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Month: February 2008

137. bartolomé mitre ◊

Bartolomé Mitre, Recoleta Cemetery

Born in Buenos Aires, Mitre grew up during the strict times of Juan Manuel de Rosas & even worked on one of the ranches owned by the former autocrat. Internal conflict kept Mitre on the move in his early years, living in Uruguay, Perú & Chile before joining the forces that defeated Rosas.

When Mitre was appointed to a high government position in Buenos Aires in 1852, he abruptly switched allegiances. Friends that had been instrumental in ousting Rosas were now his enemies. In favor of Buenos Aires becoming the national capital, Mitre’s attitude was best described by one provinicial strongman who openly challenged the national government:

Ser porteño es ser ciudadano exclusivista y ser provinciano es ser mendigo sin patria, sin libertad, sin derechos.

Being from Buenos Aires is like being an exclusive citizen while someone from the provinces is a worthless bum without homeland, without liberty & without rights.

Mitre’s political prowess continued to grow & was eventually elected President. During his one term in office, he committed Argentina to a horrible war against Paraguay. Hardly a popular campaign, Mitre’s successor would be the one left to negotiate peace & pick up the pieces.

During a later break from politics, Mitre wrote historical biographies, mainly of key figures during the wars for independence. Those books earned him a literary following among the upper class who financially supported Mitre’s longest-lasting contribution to Argentina… founding the newspaper La Nación. He attempted to win a second bid for the presidency but failed.

AGN, Bartolomé Mitre, Recoleta Cemetery

Mitre died in 1906, so the current Art Deco mausoleum does not fit with the date of his death. The original Beaux Arts vault (pictured above) was modified several times with the last change in 1938—the end of the Art Deco era in Buenos Aires. Simple yet majestic, figures from left to right represent the ideals of Duty, Argentina & Justice. For the 100th anniversary of Mitre’s death, much-needed restoration brought back the shine… just look at it before:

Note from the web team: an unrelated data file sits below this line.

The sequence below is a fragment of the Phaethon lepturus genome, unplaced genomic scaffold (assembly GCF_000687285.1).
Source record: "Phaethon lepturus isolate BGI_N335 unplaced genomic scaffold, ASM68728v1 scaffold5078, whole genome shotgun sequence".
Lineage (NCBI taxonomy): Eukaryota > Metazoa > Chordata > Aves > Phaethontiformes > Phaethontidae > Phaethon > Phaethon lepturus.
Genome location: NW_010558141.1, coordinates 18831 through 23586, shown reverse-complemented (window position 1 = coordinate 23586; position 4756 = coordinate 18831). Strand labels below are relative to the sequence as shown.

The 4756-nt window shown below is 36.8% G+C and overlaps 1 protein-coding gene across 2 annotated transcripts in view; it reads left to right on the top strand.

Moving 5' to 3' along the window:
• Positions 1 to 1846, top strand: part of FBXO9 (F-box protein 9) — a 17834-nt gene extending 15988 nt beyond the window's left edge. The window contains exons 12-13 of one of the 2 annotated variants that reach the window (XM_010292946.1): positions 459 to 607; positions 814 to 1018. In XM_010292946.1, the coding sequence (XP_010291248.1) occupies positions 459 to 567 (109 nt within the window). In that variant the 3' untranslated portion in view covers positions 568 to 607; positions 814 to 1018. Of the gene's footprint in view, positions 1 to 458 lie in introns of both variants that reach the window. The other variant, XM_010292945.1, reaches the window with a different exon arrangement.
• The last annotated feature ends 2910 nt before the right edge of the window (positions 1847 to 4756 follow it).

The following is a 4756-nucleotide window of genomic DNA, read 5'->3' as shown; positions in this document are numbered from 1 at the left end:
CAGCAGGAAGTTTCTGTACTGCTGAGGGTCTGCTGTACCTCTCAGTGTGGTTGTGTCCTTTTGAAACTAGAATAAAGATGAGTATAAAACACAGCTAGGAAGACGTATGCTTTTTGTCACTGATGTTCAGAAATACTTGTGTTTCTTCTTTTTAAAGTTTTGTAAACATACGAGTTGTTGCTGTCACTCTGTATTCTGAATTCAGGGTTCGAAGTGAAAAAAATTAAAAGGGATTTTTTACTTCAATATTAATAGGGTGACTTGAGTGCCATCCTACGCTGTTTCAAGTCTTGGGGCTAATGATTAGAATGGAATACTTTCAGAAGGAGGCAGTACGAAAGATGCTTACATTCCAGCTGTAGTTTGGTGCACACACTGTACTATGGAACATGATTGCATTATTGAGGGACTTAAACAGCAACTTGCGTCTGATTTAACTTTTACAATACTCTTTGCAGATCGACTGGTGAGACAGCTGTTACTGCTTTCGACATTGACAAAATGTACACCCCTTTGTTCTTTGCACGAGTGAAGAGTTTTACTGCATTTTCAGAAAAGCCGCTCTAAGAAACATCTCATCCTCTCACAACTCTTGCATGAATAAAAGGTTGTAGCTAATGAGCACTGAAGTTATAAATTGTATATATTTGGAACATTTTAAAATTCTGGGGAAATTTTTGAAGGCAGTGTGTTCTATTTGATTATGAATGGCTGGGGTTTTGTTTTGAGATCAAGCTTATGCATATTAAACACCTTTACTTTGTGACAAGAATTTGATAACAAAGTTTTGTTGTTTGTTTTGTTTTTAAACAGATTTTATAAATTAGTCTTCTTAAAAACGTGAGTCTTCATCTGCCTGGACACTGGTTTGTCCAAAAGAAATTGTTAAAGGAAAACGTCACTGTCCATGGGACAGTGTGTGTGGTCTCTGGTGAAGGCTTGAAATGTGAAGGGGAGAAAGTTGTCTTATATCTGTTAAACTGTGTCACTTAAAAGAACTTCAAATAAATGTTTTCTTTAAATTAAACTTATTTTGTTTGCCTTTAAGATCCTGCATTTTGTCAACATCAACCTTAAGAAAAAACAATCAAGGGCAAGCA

Bartolomé Mitre, Recoleta Cemetery

Mitre is respected enough to figure on the former 2 peso bill (retired from circulation in 2018), & the reverse depicts his house in downtown Buenos Aires just two blocks behind the cathedral. That residence, now home to the Museo Mitre, contains one of the largest collections of South American maps in the world… over 12,000:

Bartolomé Mitre, 2 peso bill

Bartolomé Mitre, 2 peso bill

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135. masllorens

Masllorens, Recoleta Cemetery

There’s not a more authentic Catalán name to be found in Recoleta Cemetery than Masllorens i Payerols. Substitute the “i” for a “y” for the Spanish version. Not much info is around as to why Pablo came from Catalunya to Buenos Aires, but the results of his labor are well known. Establishing the Emilio Ramírez publishing house, plaques come from former employees & managers, including one by artist Luis Perlotti:

Masllorens, Recoleta Cemetery

Masllorens, Recoleta Cemetery

What makes this tomb noteworthy is that the company founded by Masllorens compiled & sold the first edition of a major science fiction comic, “El Eternauta.” Originally published as a weekly series from 1957 to 1959, the whole strip was printed as a magazine by the Editorial Emilio Ramírez in 1961: